Skycore Aviation concludes its three-part series with “Insights for Living in Saudi Arabia” providing  information on Saudi communication styles, navigating restaurants and general tips to remember.  Part I Living and Working in Saudi Arabia and Part II The Business Setting of the series focused on a general overview of the country, cultural impacts and business protocol.   The series is based on our 11+ years of experience in Saudi Arabia performing helicopter maintenance, training and flight operations.

Communication

As discussed in Living and Working in Saudi Arabia, the family is very important and the center of the Saudi social structure.  Given this perspective, it’s understandable that the Saudi’s guests are often asked questions about their family and lifestyle.  Learning and expressing genuine concern about a new associate’s family without being too personal, especially regarding females, is a natural step in developing a relationship – even a business relationship.

As a sign of respect, Saudi’s often praise the qualities of associates and superiors.  They also enjoy flattering guests.  Such compliments are best accepted in the positive and friendly spirit intended and if possible, returned in kind.

The tone and volume of conversations differ from Western discussions.  Speaking loudly, with volume and a rising tone shows the sincerity of the speaker. It’s evidence that the person is engaged and interested in the dialogue rather than a negative sign.  For your part, be sure to maintain strong eye contact and provide positive visual feedback.

 Restaurants and Dining

A major distinction between Western and Saudi restaurants is the separation of women and men.  Saudi restaurants have two (2) doors, a ‘singles entrance’ used only for men dining alone or part of an all-male group.  There’s also a second entrance labelled ‘family entrance’ which is used for everyone else including women dining alone, a group of women, married couples or parents with children.   This long held practice prevents men from seeing or being in close proximity to women to whom they are unrelated by birth or marriage.

When dining in a restaurant, be aware that seating reflects a person’s position within the group of diners.  The most honored position is in the middle of the table and the honored guest, or second most important person, sits next to the head of the table.  The honored guest is served first, then the oldest male, next the rest of the men and if present, children and finally women.  As food is served, guests will say, “Sahtain” (similar to bon appetit) or “Bismillah” (In the name of God).  Diners wait to eat or drink until the oldest man at the table has been served and has begun.

At formal dinners toasts are made to the health of the host, all those present and the prosperity of the business under discussion.  When eating or even passing food, diners always use their right hand.  The left hand is considered unclean and should be left at a person’s side.  Hand washing should always occur before and after meals.  All restaurants have wash areas.  Meals will be served with an abundance of food to shower the guest with generosity.  Be sure to try a bit of everything and don’t be surprised if there is little conversation during meals to allow diners to relish the food.  After the meal, thank the host for a wonderful meal and say, “Daimah”, meaning ‘may there always be plenty at your table’.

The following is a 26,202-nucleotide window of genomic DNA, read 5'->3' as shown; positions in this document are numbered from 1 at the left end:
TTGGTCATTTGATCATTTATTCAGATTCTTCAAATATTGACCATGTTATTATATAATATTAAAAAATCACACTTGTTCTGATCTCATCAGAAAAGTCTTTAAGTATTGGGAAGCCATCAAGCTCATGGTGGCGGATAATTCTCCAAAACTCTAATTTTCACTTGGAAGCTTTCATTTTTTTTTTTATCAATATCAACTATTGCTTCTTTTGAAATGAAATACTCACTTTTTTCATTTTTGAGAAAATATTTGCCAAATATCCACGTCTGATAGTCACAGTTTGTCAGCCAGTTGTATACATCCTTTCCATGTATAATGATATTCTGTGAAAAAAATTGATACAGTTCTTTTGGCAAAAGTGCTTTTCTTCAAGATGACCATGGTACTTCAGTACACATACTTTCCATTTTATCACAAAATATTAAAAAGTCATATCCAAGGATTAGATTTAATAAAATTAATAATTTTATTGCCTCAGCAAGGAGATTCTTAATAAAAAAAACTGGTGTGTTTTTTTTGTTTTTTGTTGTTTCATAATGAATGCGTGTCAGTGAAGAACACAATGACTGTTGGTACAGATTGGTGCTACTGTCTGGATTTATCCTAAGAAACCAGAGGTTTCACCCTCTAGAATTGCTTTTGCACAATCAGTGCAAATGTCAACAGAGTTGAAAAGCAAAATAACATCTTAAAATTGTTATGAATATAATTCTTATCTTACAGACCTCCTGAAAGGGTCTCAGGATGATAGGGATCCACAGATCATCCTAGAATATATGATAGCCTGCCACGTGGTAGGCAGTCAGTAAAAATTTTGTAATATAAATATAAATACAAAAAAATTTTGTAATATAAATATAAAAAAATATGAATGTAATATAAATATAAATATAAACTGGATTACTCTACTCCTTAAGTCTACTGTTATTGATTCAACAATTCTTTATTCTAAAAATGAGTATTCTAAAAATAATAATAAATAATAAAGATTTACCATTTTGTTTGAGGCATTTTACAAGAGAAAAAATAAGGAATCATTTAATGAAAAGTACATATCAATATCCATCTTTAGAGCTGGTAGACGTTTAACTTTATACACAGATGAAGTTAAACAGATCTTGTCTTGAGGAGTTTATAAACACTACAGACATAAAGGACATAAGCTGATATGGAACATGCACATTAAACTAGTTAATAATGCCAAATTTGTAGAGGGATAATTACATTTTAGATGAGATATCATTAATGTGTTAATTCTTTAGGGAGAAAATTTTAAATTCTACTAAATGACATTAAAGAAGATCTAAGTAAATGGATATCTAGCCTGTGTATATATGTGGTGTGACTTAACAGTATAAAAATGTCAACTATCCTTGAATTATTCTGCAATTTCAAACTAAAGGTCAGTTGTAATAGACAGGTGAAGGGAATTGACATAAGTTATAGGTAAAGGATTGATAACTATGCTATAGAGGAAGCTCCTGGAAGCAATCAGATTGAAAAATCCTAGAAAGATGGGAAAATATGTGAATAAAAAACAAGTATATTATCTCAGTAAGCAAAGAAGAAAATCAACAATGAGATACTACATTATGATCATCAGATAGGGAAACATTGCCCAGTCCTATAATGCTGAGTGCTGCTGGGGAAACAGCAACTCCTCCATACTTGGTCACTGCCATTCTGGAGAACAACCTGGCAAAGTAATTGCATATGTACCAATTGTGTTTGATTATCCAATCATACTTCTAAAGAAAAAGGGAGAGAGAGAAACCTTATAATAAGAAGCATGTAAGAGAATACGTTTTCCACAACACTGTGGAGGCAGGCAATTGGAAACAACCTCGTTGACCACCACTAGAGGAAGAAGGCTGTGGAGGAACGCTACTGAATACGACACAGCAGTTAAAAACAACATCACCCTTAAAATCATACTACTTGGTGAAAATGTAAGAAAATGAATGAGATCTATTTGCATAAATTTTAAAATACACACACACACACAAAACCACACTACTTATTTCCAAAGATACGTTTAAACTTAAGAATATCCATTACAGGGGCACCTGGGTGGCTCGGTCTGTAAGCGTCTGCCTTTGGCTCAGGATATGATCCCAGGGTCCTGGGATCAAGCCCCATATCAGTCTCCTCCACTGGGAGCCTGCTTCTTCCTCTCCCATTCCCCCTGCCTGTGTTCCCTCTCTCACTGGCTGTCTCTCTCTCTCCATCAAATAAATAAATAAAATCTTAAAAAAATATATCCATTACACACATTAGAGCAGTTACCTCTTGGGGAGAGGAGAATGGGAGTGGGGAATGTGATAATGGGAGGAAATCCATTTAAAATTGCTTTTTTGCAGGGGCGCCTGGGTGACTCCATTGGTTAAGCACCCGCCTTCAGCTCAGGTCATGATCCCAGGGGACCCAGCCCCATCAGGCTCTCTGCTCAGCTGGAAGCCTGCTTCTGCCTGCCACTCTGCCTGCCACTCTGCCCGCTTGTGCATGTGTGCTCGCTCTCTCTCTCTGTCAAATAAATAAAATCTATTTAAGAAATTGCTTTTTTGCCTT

Saudi Arabian food

An array of Saudi Arabian cuisine.

Tips to Remember

In our previous article The Business Setting, we reviewed the importance of respect in the Saudi culture.  For that reason visitors should be aware of Saudi customs and etiquette to avoid appearing disrespectful.

In general, an elementary knowledge of the everyday Arabic-language greetings is useful and will be appreciated.  The most common greeting is “As Salaamu Alaykum” (may peace be upon you), to which the reply is “Wa Alaykum as Salaam” (and peace upon you too).  Greetings can be formal and lengthly.  When entering a meeting full of people, Saudis greet each person individually with a handshake or a kiss on the cheek while standing.

Other items to remember:

  • The person extending an invitation to a Saudi colleague for a meal or coffee will pay for the bill.
  • A Saudi may decline an offer to dine out or go for coffee at least one time out of politeness.
  • Tipping is required in Saudi Arabia and is normally 10%.
  • It’s best to carry your passport along with a letter of introduction from your company.

There are also missteps that should be avoided.

A visitor should never:

  • Show the soles of your shoes while seated.
  • Allow physical contact between men and women in public.
  • Inquire of female family members.
  • Refuse an initial offer of tea or coffee to drink.
  • Point at people.
  • Wear tight clothing.
  • Say anything critical of the royal family, Islam or a person’s family.
  • Slouch in a seat or lean against a wall.

Even though a visitor may not intend to be disrespectful, any of these actions can be perceived as ill-mannered or even insolent.

Skycore Aviation

Skycore Aviation is an international helicopter personnel services and UH-60 Black Hawk provider (www.BlackHawk360.com).  Our knowledge and experience enable Skycore to provide personnel and turnkey solutions for helicopter programs tailored to meet our customer’s operations, maintenance and training needs.  To stay atop of the rotary wing industry, follow us on TwitterLinkedIn or Facebook.

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